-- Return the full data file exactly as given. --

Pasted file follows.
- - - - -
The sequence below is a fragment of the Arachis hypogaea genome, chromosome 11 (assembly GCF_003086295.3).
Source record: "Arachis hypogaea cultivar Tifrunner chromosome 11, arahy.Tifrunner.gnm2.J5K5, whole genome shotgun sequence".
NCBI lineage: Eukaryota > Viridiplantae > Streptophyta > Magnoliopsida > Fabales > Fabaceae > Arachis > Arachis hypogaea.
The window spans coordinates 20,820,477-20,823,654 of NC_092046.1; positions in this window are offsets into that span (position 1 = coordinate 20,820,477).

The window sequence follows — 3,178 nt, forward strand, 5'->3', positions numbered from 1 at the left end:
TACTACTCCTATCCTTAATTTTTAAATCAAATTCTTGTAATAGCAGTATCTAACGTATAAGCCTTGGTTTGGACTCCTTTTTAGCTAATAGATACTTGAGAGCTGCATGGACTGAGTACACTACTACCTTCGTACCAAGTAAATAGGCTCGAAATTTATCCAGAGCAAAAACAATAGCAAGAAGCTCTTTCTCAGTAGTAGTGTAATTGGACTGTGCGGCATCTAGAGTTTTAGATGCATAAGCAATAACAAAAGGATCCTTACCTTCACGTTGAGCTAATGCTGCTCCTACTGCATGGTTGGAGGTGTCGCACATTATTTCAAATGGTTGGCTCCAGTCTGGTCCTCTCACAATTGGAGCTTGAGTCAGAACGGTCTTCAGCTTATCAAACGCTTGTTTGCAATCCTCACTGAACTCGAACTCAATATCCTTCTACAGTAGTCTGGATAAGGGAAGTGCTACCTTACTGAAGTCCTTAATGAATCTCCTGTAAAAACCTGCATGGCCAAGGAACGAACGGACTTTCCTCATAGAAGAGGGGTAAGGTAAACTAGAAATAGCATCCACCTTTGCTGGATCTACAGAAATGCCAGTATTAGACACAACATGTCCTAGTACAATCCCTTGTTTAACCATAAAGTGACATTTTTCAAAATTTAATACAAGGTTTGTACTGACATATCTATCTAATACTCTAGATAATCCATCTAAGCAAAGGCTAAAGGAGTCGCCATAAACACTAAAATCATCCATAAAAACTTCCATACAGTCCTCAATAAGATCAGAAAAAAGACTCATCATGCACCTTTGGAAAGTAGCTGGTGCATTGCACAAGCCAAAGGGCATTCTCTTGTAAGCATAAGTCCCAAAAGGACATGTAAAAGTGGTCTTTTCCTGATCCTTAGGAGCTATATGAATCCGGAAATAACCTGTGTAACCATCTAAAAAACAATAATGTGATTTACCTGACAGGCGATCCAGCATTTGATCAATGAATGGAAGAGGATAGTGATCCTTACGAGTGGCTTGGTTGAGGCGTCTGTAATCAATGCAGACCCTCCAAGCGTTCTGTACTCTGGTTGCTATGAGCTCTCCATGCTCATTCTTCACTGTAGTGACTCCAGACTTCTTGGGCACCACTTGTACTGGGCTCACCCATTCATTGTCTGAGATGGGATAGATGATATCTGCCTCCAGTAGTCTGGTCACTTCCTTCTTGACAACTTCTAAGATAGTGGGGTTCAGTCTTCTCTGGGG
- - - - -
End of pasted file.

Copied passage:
The sequence below is a fragment of the Arachis hypogaea genome, chromosome 11 (assembly GCF_003086295.3).
Source record: "Arachis hypogaea cultivar Tifrunner chromosome 11, arahy.Tifrunner.gnm2.J5K5, whole genome shotgun sequence".
NCBI lineage: Eukaryota > Viridiplantae > Streptophyta > Magnoliopsida > Fabales > Fabaceae > Arachis > Arachis hypogaea.
The window spans coordinates 20,820,477-20,823,654 of NC_092046.1; positions in this window are offsets into that span (position 1 = coordinate 20,820,477).

The window sequence follows — 3,178 nt, forward strand, 5'->3', positions numbered from 1 at the left end:
TACTACTCCTATCCTTAATTTTTAAATCAAATTCTTGTAATAGCAGTATCTAACGTATAAGCCTTGGTTTGGACTCCTTTTTAGCTAATAGATACTTGAGAGCTGCATGGACTGAGTACACTACTACCTTCGTACCAAGTAAATAGGCTCGAAATTTATCCAGAGCAAAAACAATAGCAAGAAGCTCTTTCTCAGTAGTAGTGTAATTGGACTGTGCGGCATCTAGAGTTTTAGATGCATAAGCAATAACAAAAGGATCCTTACCTTCACGTTGAGCTAATGCTGCTCCTACTGCATGGTTGGAGGTGTCGCACATTATTTCAAATGGTTGGCTCCAGTCTGGTCCTCTCACAATTGGAGCTTGAGTCAGAACGGTCTTCAGCTTATCAAACGCTTGTTTGCAATCCTCACTGAACTCGAACTCAATATCCTTCTACAGTAGTCTGGATAAGGGAAGTGCTACCTTACTGAAGTCCTTAATGAATCTCCTGTAAAAACCTGCATGGCCAAGGAACGAACGGACTTTCCTCATAGAAGAGGGGTAAGGTAAACTAGAAATAGCATCCACCTTTGCTGGATCTACAGAAATGCCAGTATTAGACACAACATGTCCTAGTACAATCCCTTGTTTAACCATAAAGTGACATTTTTCAAAATTTAATACAAGGTTTGTACTGACATATCTATCTAATACTCTAGATAATCCATCTAAGCAAAGGCTAAAGGAGTCGCCATAAACACTAAAATCATCCATAAAAACTTCCATACAGTCCTCAATAAGATCAGAAAAAAGACTCATCATGCACCTTTGGAAAGTAGCTGGTGCATTGCACAAGCCAAAGGGCATTCTCTTGTAAGCATAAGTCCCAAAAGGACATGTAAAAGTGGTCTTTTCCTGATCCTTAGGAGCTATATGAATCCGGAAATAACCTGTGTAACCATCTAAAAAACAATAATGTGATTTACCTGACAGGCGATCCAGCATTTGATCAATGAATGGAAGAGGATAGTGATCCTTACGAGTGGCTTGGTTGAGGCGTCTGTAATCAATGCAGACCCTCCAAGCGTTCTGTACTCTGGTTGCTATGAGCTCTCCATGCTCATTCTTCACTGTAGTGACTCCAGACTTCTTGGGCACCACTTGTACTGGGCTCACCCATTCATTGTCTGAGATGGGATAGATGATATCTGCCTCCAGTAGTCTGGTCACTTCCTTCTTGACAACTTCTAAGATAGTGGGGTTCAGTCTTCTCTGGGG